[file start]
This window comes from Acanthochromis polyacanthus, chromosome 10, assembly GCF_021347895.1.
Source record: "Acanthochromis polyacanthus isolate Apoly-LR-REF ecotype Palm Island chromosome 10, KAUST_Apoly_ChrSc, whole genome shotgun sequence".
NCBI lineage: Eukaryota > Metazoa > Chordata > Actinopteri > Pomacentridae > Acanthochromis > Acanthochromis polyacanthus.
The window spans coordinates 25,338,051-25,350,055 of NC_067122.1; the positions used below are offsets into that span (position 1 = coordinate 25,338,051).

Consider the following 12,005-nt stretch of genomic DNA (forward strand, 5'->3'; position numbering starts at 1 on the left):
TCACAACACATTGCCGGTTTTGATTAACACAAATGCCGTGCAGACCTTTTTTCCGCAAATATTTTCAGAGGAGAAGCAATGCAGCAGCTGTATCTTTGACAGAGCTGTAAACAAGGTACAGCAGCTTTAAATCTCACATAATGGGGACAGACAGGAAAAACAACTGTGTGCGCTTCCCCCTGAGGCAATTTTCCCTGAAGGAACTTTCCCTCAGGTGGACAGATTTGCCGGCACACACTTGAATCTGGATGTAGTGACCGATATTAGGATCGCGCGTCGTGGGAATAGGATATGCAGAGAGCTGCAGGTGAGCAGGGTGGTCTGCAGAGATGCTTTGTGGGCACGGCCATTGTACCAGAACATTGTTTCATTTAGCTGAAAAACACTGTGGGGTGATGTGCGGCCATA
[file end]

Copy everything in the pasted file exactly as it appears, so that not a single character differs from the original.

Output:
This window comes from Acanthochromis polyacanthus, chromosome 10, assembly GCF_021347895.1.
Source record: "Acanthochromis polyacanthus isolate Apoly-LR-REF ecotype Palm Island chromosome 10, KAUST_Apoly_ChrSc, whole genome shotgun sequence".
NCBI lineage: Eukaryota > Metazoa > Chordata > Actinopteri > Pomacentridae > Acanthochromis > Acanthochromis polyacanthus.
The window spans coordinates 25,338,051-25,350,055 of NC_067122.1; the positions used below are offsets into that span (position 1 = coordinate 25,338,051).

Consider the following 12,005-nt stretch of genomic DNA (forward strand, 5'->3'; position numbering starts at 1 on the left):
TCACAACACATTGCCGGTTTTGATTAACACAAATGCCGTGCAGACCTTTTTTCCGCAAATATTTTCAGAGGAGAAGCAATGCAGCAGCTGTATCTTTGACAGAGCTGTAAACAAGGTACAGCAGCTTTAAATCTCACATAATGGGGACAGACAGGAAAAACAACTGTGTGCGCTTCCCCCTGAGGCAATTTTCCCTGAAGGAACTTTCCCTCAGGTGGACAGATTTGCCGGCACACACTTGAATCTGGATGTAGTGACCGATATTAGGATCGCGCGTCGTGGGAATAGGATATGCAGAGAGCTGCAGGTGAGCAGGGTGGTCTGCAGAGATGCTTTGTGGGCACGGCCATTGTACCAGAACATTGTTTCATTTAGCTGAAAAACACTGTGGGGTGATGTGCGGCCATA